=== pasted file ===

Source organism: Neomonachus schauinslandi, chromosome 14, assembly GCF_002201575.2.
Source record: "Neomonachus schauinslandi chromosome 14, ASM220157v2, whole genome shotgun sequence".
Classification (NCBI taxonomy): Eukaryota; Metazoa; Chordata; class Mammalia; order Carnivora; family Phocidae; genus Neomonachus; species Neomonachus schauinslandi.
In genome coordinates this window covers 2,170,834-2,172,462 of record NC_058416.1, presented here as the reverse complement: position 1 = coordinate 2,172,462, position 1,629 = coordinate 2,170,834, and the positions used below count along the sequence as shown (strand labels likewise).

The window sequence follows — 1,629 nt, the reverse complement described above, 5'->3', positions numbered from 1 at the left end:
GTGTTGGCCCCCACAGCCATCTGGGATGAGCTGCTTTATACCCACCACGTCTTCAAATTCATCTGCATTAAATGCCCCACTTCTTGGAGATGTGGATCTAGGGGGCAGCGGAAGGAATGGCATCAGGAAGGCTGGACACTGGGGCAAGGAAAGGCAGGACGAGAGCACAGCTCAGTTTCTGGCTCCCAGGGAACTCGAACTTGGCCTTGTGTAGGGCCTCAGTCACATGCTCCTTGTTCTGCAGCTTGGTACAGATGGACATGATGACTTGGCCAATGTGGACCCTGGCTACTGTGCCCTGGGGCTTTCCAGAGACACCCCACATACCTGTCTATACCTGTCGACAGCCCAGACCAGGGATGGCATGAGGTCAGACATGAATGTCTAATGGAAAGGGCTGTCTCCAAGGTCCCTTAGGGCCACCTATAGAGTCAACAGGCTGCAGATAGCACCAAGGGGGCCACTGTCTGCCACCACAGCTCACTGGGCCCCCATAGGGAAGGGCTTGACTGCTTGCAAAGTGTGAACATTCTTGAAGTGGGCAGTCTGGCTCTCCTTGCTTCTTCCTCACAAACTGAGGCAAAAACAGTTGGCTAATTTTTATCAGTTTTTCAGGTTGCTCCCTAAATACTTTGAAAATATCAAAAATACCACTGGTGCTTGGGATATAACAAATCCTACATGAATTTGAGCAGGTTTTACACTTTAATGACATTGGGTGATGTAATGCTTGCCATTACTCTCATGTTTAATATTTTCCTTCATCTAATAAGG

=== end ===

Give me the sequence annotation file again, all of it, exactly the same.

Source organism: Neomonachus schauinslandi, chromosome 14, assembly GCF_002201575.2.
Source record: "Neomonachus schauinslandi chromosome 14, ASM220157v2, whole genome shotgun sequence".
Classification (NCBI taxonomy): Eukaryota; Metazoa; Chordata; class Mammalia; order Carnivora; family Phocidae; genus Neomonachus; species Neomonachus schauinslandi.
In genome coordinates this window covers 2,170,834-2,172,462 of record NC_058416.1, presented here as the reverse complement: position 1 = coordinate 2,172,462, position 1,629 = coordinate 2,170,834, and the positions used below count along the sequence as shown (strand labels likewise).

The window sequence follows — 1,629 nt, the reverse complement described above, 5'->3', positions numbered from 1 at the left end:
GTGTTGGCCCCCACAGCCATCTGGGATGAGCTGCTTTATACCCACCACGTCTTCAAATTCATCTGCATTAAATGCCCCACTTCTTGGAGATGTGGATCTAGGGGGCAGCGGAAGGAATGGCATCAGGAAGGCTGGACACTGGGGCAAGGAAAGGCAGGACGAGAGCACAGCTCAGTTTCTGGCTCCCAGGGAACTCGAACTTGGCCTTGTGTAGGGCCTCAGTCACATGCTCCTTGTTCTGCAGCTTGGTACAGATGGACATGATGACTTGGCCAATGTGGACCCTGGCTACTGTGCCCTGGGGCTTTCCAGAGACACCCCACATACCTGTCTATACCTGTCGACAGCCCAGACCAGGGATGGCATGAGGTCAGACATGAATGTCTAATGGAAAGGGCTGTCTCCAAGGTCCCTTAGGGCCACCTATAGAGTCAACAGGCTGCAGATAGCACCAAGGGGGCCACTGTCTGCCACCACAGCTCACTGGGCCCCCATAGGGAAGGGCTTGACTGCTTGCAAAGTGTGAACATTCTTGAAGTGGGCAGTCTGGCTCTCCTTGCTTCTTCCTCACAAACTGAGGCAAAAACAGTTGGCTAATTTTTATCAGTTTTTCAGGTTGCTCCCTAAATACTTTGAAAATATCAAAAATACCACTGGTGCTTGGGATATAACAAATCCTACATGAATTTGAGCAGGTTTTACACTTTAATGACATTGGGTGATGTAATGCTTGCCATTACTCTCATGTTTAATATTTTCCTTCATCTAATAAGG